The air was crisp in the fall, cutting at the exposed skin of anyone who dared to step outside. The leaves were crisp, too, crunching when stepped on and scraping across the pavement in true fingernail fashion when the wind blew.
Mello was as crisp as ever. He spoke rarely, and when he did, it was usually in short, terse sentences that were clearly an attempt to keep himself from yelling at Matt for one inaccuracy or another.
Trying hard to reign in his temper, he would raise his current chocolate bar to his lips, the foil around it making tiny crisp crunching noises, and close his teeth around it. The snap was loud, clear, resonant.
And then Matt would laugh at how his mind had wandered, and Mello would look up at him and say "What?" so Matt would laugh harder. He would laugh at how much time he'd wasted on foolish thoughts, and at how annoyed Mello was getting, but mostly he would laugh at the fact that Mello really wasn't very "crisp" at all.
As soon as Mello stepped into the tiny apartment kitchen, he stopped in his tracks. The room was filled with the aroma of…he had no idea what, but it smelled good. More alarming than that, though, was the extensive assortment of food spread over the table. There was a bowl of what appeared to be some sort of bread stuffing, another of lumpy purple-ish stuff, and another of corn. At the center of the table was an entire turkey.
The last thing that Mello noticed was Matt. He was stirring something by the stove, and he was wearing an apron. Before Mello even had the chance to ask, his brain was piecing things together. Yes, today was an American holiday, wasn't it? He'd heard of it before, of course. Supposedly, turkey was a common sight at such an event.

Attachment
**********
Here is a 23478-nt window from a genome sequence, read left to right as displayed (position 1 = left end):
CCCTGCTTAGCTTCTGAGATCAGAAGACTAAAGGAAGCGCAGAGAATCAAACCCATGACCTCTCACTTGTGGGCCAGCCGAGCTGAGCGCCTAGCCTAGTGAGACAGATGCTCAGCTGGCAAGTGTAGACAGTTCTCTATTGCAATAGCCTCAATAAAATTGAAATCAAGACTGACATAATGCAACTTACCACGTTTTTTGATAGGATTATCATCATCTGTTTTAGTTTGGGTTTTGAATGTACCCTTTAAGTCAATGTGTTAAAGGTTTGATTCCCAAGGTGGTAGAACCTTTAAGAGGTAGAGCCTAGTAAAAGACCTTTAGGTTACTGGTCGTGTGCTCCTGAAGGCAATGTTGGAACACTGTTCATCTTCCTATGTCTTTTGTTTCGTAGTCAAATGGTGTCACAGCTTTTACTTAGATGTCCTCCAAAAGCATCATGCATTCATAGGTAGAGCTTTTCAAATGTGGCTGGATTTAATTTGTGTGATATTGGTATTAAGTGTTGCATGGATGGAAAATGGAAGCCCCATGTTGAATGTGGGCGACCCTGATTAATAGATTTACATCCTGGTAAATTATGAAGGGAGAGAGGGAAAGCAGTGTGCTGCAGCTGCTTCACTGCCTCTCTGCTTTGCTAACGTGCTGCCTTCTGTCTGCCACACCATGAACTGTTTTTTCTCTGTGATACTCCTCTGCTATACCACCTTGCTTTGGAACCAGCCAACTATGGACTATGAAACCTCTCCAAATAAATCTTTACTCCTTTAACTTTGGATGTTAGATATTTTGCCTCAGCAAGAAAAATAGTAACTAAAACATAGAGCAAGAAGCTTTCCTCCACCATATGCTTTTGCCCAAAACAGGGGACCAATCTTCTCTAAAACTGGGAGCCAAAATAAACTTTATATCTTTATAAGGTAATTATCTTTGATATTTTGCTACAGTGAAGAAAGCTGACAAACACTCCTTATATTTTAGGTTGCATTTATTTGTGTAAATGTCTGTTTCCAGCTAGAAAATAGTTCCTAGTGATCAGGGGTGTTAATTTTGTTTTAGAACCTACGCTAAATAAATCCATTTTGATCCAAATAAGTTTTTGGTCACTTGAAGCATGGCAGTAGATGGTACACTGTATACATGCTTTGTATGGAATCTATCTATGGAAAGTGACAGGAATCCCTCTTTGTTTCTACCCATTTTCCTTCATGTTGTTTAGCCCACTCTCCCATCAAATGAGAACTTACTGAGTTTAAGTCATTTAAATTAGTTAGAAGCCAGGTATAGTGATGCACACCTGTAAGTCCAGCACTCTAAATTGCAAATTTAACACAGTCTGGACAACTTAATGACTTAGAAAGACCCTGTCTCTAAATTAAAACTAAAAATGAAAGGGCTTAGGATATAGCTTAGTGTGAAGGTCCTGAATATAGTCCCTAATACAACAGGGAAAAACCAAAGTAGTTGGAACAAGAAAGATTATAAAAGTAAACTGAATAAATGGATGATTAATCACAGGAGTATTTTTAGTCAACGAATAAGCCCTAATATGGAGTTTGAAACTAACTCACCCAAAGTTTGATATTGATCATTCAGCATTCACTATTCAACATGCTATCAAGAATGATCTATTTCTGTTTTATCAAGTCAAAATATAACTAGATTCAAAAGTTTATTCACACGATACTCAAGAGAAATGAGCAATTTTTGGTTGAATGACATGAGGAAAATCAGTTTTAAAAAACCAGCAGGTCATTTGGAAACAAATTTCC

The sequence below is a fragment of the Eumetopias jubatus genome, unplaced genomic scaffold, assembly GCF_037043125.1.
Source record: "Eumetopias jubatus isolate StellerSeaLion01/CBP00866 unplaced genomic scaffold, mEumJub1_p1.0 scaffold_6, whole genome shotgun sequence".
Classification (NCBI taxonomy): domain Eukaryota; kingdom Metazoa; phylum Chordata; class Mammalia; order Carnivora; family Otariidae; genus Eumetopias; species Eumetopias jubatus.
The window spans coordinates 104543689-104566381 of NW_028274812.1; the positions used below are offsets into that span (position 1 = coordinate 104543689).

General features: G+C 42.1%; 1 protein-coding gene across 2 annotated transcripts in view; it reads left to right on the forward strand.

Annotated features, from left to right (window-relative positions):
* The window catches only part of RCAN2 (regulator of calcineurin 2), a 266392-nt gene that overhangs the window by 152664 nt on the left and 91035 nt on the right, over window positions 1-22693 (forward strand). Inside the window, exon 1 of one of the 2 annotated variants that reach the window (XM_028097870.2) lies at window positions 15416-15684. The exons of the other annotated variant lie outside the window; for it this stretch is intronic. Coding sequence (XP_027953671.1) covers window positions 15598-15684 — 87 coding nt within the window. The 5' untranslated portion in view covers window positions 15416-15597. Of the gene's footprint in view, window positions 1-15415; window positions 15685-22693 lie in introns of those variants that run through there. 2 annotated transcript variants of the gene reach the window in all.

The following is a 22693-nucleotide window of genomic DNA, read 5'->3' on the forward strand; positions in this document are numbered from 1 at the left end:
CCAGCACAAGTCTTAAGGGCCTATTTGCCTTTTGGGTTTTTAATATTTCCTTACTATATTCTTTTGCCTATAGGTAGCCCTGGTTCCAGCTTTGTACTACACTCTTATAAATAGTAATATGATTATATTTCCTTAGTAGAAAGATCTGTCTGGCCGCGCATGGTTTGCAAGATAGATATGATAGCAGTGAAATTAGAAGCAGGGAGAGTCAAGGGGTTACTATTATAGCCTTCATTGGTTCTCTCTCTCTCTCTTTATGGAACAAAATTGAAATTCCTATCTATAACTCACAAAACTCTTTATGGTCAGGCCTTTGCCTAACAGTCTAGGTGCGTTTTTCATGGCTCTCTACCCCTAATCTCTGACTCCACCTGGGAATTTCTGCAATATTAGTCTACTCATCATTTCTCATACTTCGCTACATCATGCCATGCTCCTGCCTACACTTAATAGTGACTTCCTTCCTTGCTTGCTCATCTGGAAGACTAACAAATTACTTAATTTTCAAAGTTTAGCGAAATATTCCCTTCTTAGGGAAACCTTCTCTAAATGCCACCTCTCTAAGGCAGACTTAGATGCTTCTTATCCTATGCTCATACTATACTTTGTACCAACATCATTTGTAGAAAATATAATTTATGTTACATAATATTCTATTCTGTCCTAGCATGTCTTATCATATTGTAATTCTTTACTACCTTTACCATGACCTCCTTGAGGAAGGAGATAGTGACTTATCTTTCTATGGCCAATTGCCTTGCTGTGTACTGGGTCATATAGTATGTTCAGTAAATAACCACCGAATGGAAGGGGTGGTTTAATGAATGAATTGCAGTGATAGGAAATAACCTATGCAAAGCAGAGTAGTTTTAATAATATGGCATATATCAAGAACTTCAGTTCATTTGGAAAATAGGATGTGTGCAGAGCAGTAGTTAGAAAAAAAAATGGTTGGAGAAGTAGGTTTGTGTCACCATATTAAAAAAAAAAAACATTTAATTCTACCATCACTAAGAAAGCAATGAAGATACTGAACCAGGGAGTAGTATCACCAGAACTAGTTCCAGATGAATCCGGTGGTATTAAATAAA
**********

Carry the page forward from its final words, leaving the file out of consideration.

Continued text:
Finally, Mello managed to express his thoughts. "Matt, what the hell is all of this? We're not even American."
Matt turned and flashed him one of his specialty "I'm so brilliant" grins. "I just wanted to honor what I'm thankful for." Mello's confusion must have shown on his face because Matt just laughed and clarified: "You."
Matt was proud. He could cook okay, when he wanted to, but he'd never been very good at baking. Luckily, as far as pies went, pumpkin truly was easy. Therefore, when he pulled it out of the oven triumphantly, it looked rather nice, if he did say so himself. He called to Mello so he could see Matt's masterpiece.
Mello took one look at it and said, "There's no chocolate in that," before walking away.
With the days growing colder, Matt began to wear his fuzzy over-sized vest to keep warm while he was out tailing people and spying on that stupid girl whose name he didn't care to remember. Mello wore his large-collared leather coat on the rare occasions that he went outside. With their jackets wrapped tight around them, the days were less cold.
With the nights growing colder, Matt and Mello moved closer together while they slept for the few hours that Mello allowed. Wrapped tightly around each other, the nights were less cold.
Hello! And good-bye, at least for a little while, because this is the last installment of "Seasons." I have to say, I'm not as happy with how this ones turned out, but hey, you win some, you lose some. Thank you to everyone who has read and commented on this - it's been a ton of fun to write. I'm sure I will be writing more Death Note fic eventually, maybe soon.
Thank you very much Cammie-kuu, Demon Hiei's Girl, deikitty, orangetintedvision, Purplewolfstar35, Asimosan, and .rapist (GOD???!!!?!?!) for commenting! I really love reading about what you guys think.
Thanks again to everyone who's been reading. Until next time.